Researchers from the UCLA Henry Samueli School of Engineering and Applied Science and the David Geffen School of Medicine at UCLA worked together to create an online gaming system that uses players to help diagnose malaria. In the game, players distinguish malaria-infected red blood cells from healthy red blood cells by viewing digital images obtained from microscopes. Researchers found that those players who would be considered "non-experts” (mostly consisting of undergraduate student volunteers) were able to diagnosis malaria-infected red blood cells with an accuracy that was within 1.25 percent of the diagnostic decisions made by a trained medical professional.
The game, which was designed to for use on cell phones and the PC, can be played by anyone anywhere in the world.
"The idea is, if you carefully combine the decisions of people — even non-experts — they become very competitive," said Aydogan Ozcan, an associate professor of electrical engineering and bioengineering and the corresponding author of the crowd-sourcing research. "Also, if you just look at one person's response, it may be OK, but that one person will inevitably make some mistakes. But if you combine 10 to 20, maybe 50 non-expert gamers together, you improve your accuracy greatly in terms of analysis."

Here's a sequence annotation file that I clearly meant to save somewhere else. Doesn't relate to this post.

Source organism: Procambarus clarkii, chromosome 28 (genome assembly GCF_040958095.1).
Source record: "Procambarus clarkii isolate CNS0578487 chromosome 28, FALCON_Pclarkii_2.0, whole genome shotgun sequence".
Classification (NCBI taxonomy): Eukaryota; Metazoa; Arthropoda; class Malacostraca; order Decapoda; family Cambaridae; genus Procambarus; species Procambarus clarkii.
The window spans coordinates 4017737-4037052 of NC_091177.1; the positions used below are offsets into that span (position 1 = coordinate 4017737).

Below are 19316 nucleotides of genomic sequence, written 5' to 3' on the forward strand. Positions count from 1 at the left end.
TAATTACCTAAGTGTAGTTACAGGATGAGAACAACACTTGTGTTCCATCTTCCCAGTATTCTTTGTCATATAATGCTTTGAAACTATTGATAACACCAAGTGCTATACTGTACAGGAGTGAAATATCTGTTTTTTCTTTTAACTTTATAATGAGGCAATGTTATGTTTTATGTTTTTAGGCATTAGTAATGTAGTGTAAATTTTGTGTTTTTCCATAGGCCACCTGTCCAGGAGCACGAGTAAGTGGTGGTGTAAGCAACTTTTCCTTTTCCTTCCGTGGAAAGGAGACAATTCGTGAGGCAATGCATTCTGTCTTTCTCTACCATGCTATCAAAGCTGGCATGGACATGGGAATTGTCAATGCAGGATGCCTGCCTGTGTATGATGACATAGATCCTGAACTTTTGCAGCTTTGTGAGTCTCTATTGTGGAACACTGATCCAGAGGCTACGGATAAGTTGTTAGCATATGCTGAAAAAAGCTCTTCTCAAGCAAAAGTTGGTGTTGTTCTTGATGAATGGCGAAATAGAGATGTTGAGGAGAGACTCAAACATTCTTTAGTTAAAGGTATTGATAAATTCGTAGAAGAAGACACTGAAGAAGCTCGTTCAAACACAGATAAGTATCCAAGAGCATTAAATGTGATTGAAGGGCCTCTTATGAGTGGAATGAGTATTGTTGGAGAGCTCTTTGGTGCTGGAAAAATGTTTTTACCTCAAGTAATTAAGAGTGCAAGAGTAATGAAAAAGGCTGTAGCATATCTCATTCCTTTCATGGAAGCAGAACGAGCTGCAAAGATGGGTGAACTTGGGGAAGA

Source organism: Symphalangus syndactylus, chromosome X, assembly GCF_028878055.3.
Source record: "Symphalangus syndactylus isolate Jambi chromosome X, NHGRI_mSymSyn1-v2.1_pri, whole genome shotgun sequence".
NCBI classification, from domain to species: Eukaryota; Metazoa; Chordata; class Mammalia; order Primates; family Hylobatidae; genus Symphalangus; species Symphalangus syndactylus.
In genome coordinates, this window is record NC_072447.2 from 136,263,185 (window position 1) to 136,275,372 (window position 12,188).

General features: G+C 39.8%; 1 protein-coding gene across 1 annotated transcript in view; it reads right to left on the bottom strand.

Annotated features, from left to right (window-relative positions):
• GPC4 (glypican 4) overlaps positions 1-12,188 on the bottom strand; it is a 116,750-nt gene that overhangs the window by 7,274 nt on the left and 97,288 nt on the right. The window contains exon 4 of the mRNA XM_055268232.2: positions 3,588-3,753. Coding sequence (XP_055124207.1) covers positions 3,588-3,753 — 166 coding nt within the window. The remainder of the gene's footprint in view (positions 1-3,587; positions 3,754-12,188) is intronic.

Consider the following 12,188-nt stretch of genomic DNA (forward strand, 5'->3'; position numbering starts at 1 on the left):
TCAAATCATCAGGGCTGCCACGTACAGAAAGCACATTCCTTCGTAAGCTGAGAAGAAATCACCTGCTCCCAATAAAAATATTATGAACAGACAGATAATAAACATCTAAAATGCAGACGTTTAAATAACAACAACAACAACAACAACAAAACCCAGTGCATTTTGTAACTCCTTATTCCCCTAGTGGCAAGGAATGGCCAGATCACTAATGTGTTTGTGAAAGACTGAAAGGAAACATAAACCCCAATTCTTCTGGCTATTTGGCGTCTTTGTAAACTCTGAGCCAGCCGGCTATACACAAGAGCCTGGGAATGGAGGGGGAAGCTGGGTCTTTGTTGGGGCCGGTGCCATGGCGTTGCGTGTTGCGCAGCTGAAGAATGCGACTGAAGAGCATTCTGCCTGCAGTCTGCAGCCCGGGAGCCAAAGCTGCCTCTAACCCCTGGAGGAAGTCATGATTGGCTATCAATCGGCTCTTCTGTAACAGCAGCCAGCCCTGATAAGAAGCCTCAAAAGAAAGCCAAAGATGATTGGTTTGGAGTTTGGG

UCLA researchers say that Crowd-sourcing has the potential to overcome limitations in the diagnosis of malaria, which affects an estimated 210 million people worldwide annually. Malaria accounts for 20 percent of all childhood deaths in sub-Saharan Africa and is the cause of 40 percent of hospitalizations throughout Africa.
Currently the best method for malaria diagnosis involves a trained pathologist using a conventional light microscope to view images of cells and count the number of malaria-causing parasites. Because the process is time consuming and because there are so many cases of it, crowd-sourcing can help speed up the process – in turn saving lives. Crowd-sourcing can also help health professionals avoid false positives, which lead to unnecessary treatments and hospitalizations.
You can learn more about what UCLA researchers are doing with crowd-sourcing and gaming here. The new UCLA study, "Distributed Medical Image Analysis and Diagnosis Through Crowd-Sourced Games,” will be published in the journal PLoS ONE.
Source: Medical Xpress